For a world facing the end of growing energy production, this means that the changes should have begun decades ago, giving time for a gradual transition. We had our warning back in the 1970s, when there might have been time to make a transition to a society independent of fossil fuels. Now it is simply too late. It is a waste of our time talking about a hydrogen future, or zero point energy, or a breakthrough in fusion. Even if we could find a technological quick fix, there is no time left to make the transition.

This is not to say that our future has to be bleak. We might be able to make a transition into a simpler society. In fact, if we can concentrate our efforts on easing the decline and on building an equitable and democratic social system, we might manage to provide a comfortable existence for ourselves and for the generations to come.

In part two of this article, the author will look at how Cuba has handled its own energy crisis, and will use this positive example to list some ways in which industrial civilization could handle the transition from fossil fuel dependent agriculture.


1 Fuel and Famine: Rural Energy Crisis in the Democratic People's Republic of Korea, William, James H., Von Hippel, David, Hayes, Peter. Institute on Global Conflict and Cooperation, Policy Paper  46, 2000.

2 Demand and Supply of Electricity and Other Fuels in the Democratic People's Republic of Korea, Von Hippel, D.F., and Hayes, Peter. Nautilus Institute, 1997.

3 Op. Cit. See note 1.

4 Ibid.

5 Causes and Lessons of the “North Korean Food Crisis”, Boys, Tony. Ibaraka Christian University Junior College, 2000.

6 Op. Cit. See note 1.

7 Ibid.

8 Op. Cit. See note 5.

9 Modelling future oil production, population and the economy, Laherrère, Jean. ASPO Second international workshop on oil & gas, Paris, May 26-27 2003.

10 DPR Korea: Agricultural Recovery and Environmental Protection (AREP) Program, Identification of Investment Opportunities, Vol. 2: Working Papers 1-3. United Nations Development Programme And the UN Food and Agriculture Organization, 1998.

11 Ibid.

12 Op. Cit. See note 2.

13 Op. Cit. See note 1.

14 Ibid.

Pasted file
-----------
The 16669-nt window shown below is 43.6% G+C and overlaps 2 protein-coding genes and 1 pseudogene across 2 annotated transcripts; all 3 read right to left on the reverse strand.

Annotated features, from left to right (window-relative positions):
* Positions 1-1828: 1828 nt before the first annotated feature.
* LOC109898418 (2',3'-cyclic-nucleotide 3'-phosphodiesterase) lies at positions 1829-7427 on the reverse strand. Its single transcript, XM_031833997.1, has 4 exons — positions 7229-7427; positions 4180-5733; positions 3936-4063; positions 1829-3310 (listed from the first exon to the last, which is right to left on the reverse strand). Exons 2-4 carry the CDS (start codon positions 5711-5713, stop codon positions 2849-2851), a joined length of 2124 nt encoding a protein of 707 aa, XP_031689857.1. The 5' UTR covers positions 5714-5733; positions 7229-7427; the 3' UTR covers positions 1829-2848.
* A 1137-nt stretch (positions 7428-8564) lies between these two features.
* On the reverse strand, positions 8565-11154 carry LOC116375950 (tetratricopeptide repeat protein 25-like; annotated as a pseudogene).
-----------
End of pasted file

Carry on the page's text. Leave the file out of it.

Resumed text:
15 Ibid.

16 “…the energy cost of ammonia synthesis even in large modern plants averages over 40 GJ/tN, of which 60 percent is feedstock and 40 percent is process energy. It is unlikely that the DPRK fertilizer factories can produce ammonia for less than 50GJ/tN. Further, because ammonia requires special storage and application, most of it is converted to liquid or solid fertilizer (e.g. urea) for easy shipping and application. The conversion of ammonia to urea requires an additional 25 GJ/tN. Since one barrel of oil represents approximately 6GJ of energy, and one ton of nitrogen in urea requires 75 GJ (or more) to produce, to run the DPRK's (three) fertilizer factories at capacity for a year would require:

(75 ÷ 6 = 12.5) × 400,000 = 5,000,000

…or at least 5 million barrels of oil, roughly a quarter of the amount of oil imported annually into the DPRK in recent years.”

Op. Cit. See note 5.

16 Op. Cit. See note 10.

17 Op. Cit. See note 2.

18 Op. Cit. See note 1.

19 Ibid.

20 Special Report: FAO/WFP Crop and Food Supply Assessment Mission to the Democratic People's Republic of Korea. FAO, Global Information and Early Warning System on Food and Agriculture, World Food Programme, November 12, 1998.

21 Ibid.

22 Op. Cit. See note 2.

23 Op. Cit. See note 1.

24 Op. Cit. See note 10.

25 Op. Cit. See note 1.

26 Ibid.

27 Ibid.

28 Op Cit. See note 20.

29 Op. Cit. See note 1.

30 Op. Cit. See note 5.

31 Ibid.

32 Op. Cit. See note 1.

33 Ibid.